Last night, the once lowly Leicester City clinched the most extraordinary league title win in football history. This time last year, the Foxes were fighting for their lives in a relegation battle. The Midlands club were only promoted to the Premier division in 2014, but now they’ve achieved the impossible. Leicester City – Premiership Champions 2016. It feels weird and wonderful to type that.
The Leicester fairytale is as inspirational as it is improbable. They aren’t the only underdogs who will be in the headlines this week. Atlético Madrid have spent most of their existence in the shadow of their giant city rivals Real Madrid, whose fans used to cruelly dismiss Atleti as Pathetico Madrid. Not any more. They could qualify for their second Champions League Final in three years and they’re neck and neck with Barcelona on points at the summit of La Liga.
Both Leicester and Atlético have achieved stunning success against all the odds, bringing a refreshing air of romance and unpredictability back to a sport strangled by obscene amounts of money. La Liga had turned into a drab duopoly in recent times, until Diego Simeone’s side upset the apple cart. With José Mourinho’s stock at a new low following a catastrophic season at Chelsea, Simeone is arguably the best manager in Europe. His team is extraordinarily well organised and incredibly driven. They might not possess the flair of Barca or Real, but they more than make up for it with blood, guts and passion. Before the team disembarks the club bus before a game, their pre-match ritual includes pumping out ‘Thuderstruck’ by AC/DC at a high volume to get the players psyched.
In Madrid, Atlético fans, or Atléti, are nicknamed Los Colchoneros (The Mattress Makers), referring to the club’s working class background. Another nickname is El Pupas, which roughly translates as “the jinxed.” When Atlético won the Spanish league and cup double in 1996, their former President Jesús Gil paraded through the streets of Madrid on top of an elephant. Four short years later, Jesús was suspended from football, and Atléti were relegated.
Twenty years later, the Vicente Calderón has become one of the most intimidating fortresses in Europe. It’s a terrific stadium. I saw Atlético win a 2-0 there against Granada in January 2015 (it was absolutely freezing). Even though talismanic French striker Antoine Griezemann didn’t get on the score sheet that day, his work rate was phenomenal. The Atléti fans sung for the entire game, in stark contrast to the rather dull and sterile atmosphere at a lot of games in Camp Nou. Vicente Calderón may not be as jaw-dropping a venue as Bernabau or Camp Nou, but it is an amazing football experience. The Barrio de La Latinas and its legendary tapas bars are within walking distance.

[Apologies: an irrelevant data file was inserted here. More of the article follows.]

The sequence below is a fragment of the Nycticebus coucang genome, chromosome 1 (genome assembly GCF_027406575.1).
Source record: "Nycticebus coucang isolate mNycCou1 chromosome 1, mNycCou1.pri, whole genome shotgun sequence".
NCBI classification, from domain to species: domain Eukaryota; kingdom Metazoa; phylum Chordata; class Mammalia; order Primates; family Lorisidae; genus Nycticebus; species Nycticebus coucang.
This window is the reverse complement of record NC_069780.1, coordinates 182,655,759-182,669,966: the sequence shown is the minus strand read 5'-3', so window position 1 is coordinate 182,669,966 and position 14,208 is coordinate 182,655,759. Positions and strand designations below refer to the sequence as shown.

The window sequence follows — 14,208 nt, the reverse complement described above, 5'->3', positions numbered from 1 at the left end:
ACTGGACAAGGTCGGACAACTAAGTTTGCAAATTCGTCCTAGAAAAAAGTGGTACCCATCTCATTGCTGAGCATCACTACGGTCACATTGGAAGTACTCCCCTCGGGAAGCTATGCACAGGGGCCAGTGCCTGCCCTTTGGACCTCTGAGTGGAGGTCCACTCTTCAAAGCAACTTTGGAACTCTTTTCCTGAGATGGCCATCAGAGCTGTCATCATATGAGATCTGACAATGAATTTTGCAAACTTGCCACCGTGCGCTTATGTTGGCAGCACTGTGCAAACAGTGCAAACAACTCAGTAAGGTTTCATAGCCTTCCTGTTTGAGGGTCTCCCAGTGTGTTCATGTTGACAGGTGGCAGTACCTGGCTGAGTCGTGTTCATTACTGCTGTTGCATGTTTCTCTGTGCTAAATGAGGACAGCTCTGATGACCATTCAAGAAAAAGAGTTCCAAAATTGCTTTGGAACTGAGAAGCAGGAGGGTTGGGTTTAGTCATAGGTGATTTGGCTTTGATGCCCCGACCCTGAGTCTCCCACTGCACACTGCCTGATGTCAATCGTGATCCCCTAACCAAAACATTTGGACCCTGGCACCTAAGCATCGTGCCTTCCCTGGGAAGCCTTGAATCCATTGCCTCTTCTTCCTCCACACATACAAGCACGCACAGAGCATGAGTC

“If you are driving a Seat Ibiza and you are in the same race with a Ferrari and a Porsche, you have to do perfect to compete. Real Madrid and Barcelona have €300m, €400m more to spend every year. Better infrastructure, better training facilities, better contracts for players. So how can you compete against them? You have to be more concentrated, every game.” – Fernando Torres
Even though Madrid has lost a little bit of its lustre as the hordes flock to its cooler Catalan cousin for footy, food and music festivals, you certainly couldn’t claim Atlético has put the Spanish capital back on the map. Leicester is a completely different phenomenon. Until now, the Midlands city was best known for cheese, crisps, Kasabian, Gary Linekar, Engelbert Humperdinck, Showaddywaddy, Sue Townshend and Adrian Mole. Many Leicesterfarians believe the city’s fortunes turned around when the body of Richard III was found in a car park. The most racially diverse city in the UK was more readily associated with rugby rather than association football, but now the world knows its name, even though Americans have difficulty pronouncing it.
The story that most endeared me to Leicester City F.C. this season wasn’t widely reported, as the club understandably didn’t want to publicise it. Nine-year old Leicester fan Charlie Keyworth tragically lost his mother to cancer. His uncle arranged a visit to the club shop with Charlie two days later, and the club unexpectedly pulled out all the stops to accommodate the bereaved boy.
“With no notice Leicester City have rolled out the red carpet for a nine-year old boy who has just lost his mum,” Charlie’s uncle wrote on Facebook. “Thank you Leicester. Thank you. Leicester City – proper football club. It’s impossible to put into words how much appreciation we have for everyone involved who made this happen.”
It remains to be seen if Leicester’s history making exploits herald a new era for football. Indeed, some commentators have already remarked the demands of European football may prove to be so draining that Leicester could conceivably finish in the second half of the table next season. However, their achievements are the most heartening football story in years. Leicester and Atlético represent an alternative to what Mourniho once called “the usual sharks”; namely Barcelona, Bayern Munich and Real Madrid. It is far too soon to predict the end of their reign, but at least there are some exciting new kids on the block.
The Champion’s League Semi-Final, 2nd leg, Bayern Munich (0) v Alétlico Madrid (1), will be played tonight from 7.45pm.